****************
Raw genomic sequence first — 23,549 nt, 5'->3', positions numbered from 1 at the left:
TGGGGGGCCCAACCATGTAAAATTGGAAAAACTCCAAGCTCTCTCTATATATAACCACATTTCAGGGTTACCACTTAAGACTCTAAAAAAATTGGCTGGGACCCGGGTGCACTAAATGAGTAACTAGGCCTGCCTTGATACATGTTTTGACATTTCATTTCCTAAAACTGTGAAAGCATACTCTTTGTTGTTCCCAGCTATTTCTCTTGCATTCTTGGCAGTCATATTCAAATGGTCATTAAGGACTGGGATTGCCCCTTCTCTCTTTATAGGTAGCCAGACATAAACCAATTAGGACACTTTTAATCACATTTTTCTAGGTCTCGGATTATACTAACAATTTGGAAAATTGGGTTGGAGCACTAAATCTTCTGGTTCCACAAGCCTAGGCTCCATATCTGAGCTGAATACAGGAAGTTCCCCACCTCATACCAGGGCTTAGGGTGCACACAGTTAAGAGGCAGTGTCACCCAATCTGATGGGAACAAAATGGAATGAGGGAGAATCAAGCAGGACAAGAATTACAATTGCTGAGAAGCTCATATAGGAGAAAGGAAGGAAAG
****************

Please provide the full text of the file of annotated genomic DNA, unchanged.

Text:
Raw genomic sequence first — 23,549 nt, 5'->3', positions numbered from 1 at the left:
TGGGGGGCCCAACCATGTAAAATTGGAAAAACTCCAAGCTCTCTCTATATATAACCACATTTCAGGGTTACCACTTAAGACTCTAAAAAAATTGGCTGGGACCCGGGTGCACTAAATGAGTAACTAGGCCTGCCTTGATACATGTTTTGACATTTCATTTCCTAAAACTGTGAAAGCATACTCTTTGTTGTTCCCAGCTATTTCTCTTGCATTCTTGGCAGTCATATTCAAATGGTCATTAAGGACTGGGATTGCCCCTTCTCTCTTTATAGGTAGCCAGACATAAACCAATTAGGACACTTTTAATCACATTTTTCTAGGTCTCGGATTATACTAACAATTTGGAAAATTGGGTTGGAGCACTAAATCTTCTGGTTCCACAAGCCTAGGCTCCATATCTGAGCTGAATACAGGAAGTTCCCCACCTCATACCAGGGCTTAGGGTGCACACAGTTAAGAGGCAGTGTCACCCAATCTGATGGGAACAAAATGGAATGAGGGAGAATCAAGCAGGACAAGAATTACAATTGCTGAGAAGCTCATATAGGAGAAAGGAAGGAAAG